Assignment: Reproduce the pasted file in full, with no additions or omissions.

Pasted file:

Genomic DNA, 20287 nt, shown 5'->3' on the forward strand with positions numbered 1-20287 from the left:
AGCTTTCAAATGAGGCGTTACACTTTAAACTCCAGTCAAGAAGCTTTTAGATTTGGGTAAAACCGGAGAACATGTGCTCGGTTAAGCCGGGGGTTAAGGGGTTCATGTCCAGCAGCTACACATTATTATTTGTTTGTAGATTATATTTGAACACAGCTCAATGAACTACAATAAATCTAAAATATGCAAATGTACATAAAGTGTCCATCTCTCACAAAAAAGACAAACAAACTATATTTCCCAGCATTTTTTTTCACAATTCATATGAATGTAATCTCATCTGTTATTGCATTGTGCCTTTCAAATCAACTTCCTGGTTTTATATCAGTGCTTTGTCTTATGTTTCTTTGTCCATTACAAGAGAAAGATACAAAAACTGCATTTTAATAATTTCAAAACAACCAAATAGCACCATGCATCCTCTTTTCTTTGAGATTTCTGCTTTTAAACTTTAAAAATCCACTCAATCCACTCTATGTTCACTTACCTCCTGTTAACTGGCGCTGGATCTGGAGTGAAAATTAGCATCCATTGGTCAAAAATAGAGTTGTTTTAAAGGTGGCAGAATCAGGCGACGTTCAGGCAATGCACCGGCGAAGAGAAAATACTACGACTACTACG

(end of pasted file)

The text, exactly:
Genomic DNA, 20287 nt, shown 5'->3' on the forward strand with positions numbered 1-20287 from the left:
AGCTTTCAAATGAGGCGTTACACTTTAAACTCCAGTCAAGAAGCTTTTAGATTTGGGTAAAACCGGAGAACATGTGCTCGGTTAAGCCGGGGGTTAAGGGGTTCATGTCCAGCAGCTACACATTATTATTTGTTTGTAGATTATATTTGAACACAGCTCAATGAACTACAATAAATCTAAAATATGCAAATGTACATAAAGTGTCCATCTCTCACAAAAAAGACAAACAAACTATATTTCCCAGCATTTTTTTTCACAATTCATATGAATGTAATCTCATCTGTTATTGCATTGTGCCTTTCAAATCAACTTCCTGGTTTTATATCAGTGCTTTGTCTTATGTTTCTTTGTCCATTACAAGAGAAAGATACAAAAACTGCATTTTAATAATTTCAAAACAACCAAATAGCACCATGCATCCTCTTTTCTTTGAGATTTCTGCTTTTAAACTTTAAAAATCCACTCAATCCACTCTATGTTCACTTACCTCCTGTTAACTGGCGCTGGATCTGGAGTGAAAATTAGCATCCATTGGTCAAAAATAGAGTTGTTTTAAAGGTGGCAGAATCAGGCGACGTTCAGGCAATGCACCGGCGAAGAGAAAATACTACGACTACTACG